Have you ever sat under a blanket with a flashlight telling ghost stories? The light under your chin paints your face orange and leaves black hollows for your eyes. The stories all have similar themes. Often, an event triggers the haunting like a sudden, violent or unjust death. More deaths in close proximity only increase the strength of the supernatural. Perhaps the troubled spirits seek revenge or are part of a curse. Or maybe, their sorrow and loneliness can’t be contained entirely in their lifetime.
You can’t forget the protagonist in these stories (or perhaps antagonist if you side with the ghosts). The person whose actions brought about the haunting in the first place. Maybe it was their greed or cruelty. Perhaps they taunted the underworld or they just happened to accidentally created a vortex to the other world. Either way, the choices of these particular individuals have profound effects on the supernatural.
We spent an evening with Calliope from Haunted San Diego Ghost Tours, who took us on a journey through San Diego’s haunted past. We couldn’t say if the places we visited were truly haunted from our personal experience, but they certainly had all the elements of great ghost stories. We were not only entertained, but slept with the lights on that night.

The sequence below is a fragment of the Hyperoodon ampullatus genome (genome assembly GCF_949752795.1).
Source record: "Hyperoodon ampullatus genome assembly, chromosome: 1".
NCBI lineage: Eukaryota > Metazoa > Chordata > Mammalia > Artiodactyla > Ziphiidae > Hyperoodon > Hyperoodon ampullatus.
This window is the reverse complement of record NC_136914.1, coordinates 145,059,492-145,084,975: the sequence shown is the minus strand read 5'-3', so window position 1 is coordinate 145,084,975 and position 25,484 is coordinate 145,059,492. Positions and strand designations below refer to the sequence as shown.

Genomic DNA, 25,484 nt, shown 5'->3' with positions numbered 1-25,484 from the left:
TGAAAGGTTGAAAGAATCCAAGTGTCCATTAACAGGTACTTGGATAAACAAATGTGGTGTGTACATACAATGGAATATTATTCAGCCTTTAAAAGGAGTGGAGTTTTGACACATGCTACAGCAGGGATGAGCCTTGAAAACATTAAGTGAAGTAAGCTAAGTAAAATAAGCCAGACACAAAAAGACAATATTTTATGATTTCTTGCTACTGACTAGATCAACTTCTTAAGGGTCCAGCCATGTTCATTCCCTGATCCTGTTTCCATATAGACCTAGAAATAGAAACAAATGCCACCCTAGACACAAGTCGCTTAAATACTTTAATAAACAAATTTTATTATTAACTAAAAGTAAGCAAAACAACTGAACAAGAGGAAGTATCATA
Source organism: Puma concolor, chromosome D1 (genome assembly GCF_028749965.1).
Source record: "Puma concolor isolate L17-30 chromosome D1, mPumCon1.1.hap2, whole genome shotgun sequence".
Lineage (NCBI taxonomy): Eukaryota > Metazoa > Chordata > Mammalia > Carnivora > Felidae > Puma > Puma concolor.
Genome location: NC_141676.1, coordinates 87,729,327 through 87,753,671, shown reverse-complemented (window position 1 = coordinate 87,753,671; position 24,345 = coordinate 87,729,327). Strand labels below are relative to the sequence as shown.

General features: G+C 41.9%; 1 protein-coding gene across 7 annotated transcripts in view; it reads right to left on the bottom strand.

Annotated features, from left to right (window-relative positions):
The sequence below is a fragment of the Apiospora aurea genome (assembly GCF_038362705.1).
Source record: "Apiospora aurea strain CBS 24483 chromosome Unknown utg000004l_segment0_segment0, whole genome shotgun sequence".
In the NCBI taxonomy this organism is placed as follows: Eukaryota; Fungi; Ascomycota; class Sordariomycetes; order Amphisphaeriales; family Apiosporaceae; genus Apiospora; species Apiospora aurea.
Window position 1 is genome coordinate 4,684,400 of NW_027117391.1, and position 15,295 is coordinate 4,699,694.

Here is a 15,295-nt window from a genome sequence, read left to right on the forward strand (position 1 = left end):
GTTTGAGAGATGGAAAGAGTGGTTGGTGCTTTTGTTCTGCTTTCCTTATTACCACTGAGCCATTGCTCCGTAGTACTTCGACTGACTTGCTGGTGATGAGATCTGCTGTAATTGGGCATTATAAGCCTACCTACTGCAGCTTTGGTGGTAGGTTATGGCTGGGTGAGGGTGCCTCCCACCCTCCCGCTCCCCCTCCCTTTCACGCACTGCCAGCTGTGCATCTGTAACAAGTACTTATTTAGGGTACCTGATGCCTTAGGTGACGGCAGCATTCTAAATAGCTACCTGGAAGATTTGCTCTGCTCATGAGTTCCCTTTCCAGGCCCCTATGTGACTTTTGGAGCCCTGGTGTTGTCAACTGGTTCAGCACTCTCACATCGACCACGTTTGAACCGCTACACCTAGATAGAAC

The Whaley House
Our night began and ended in Old Town, the first Spanish settlement on the West Coast and home to arguably on the most haunted house in America – The Whaley House. Thomas Whaley was a successful businessman whose greed might have brought a long, violent string of tragedies. The Whaleys were wealthy, and as such owned the only horse drawn carriage in town. It was this carriage that was used in the botched execution of Yankee Jim Robinson in 1852.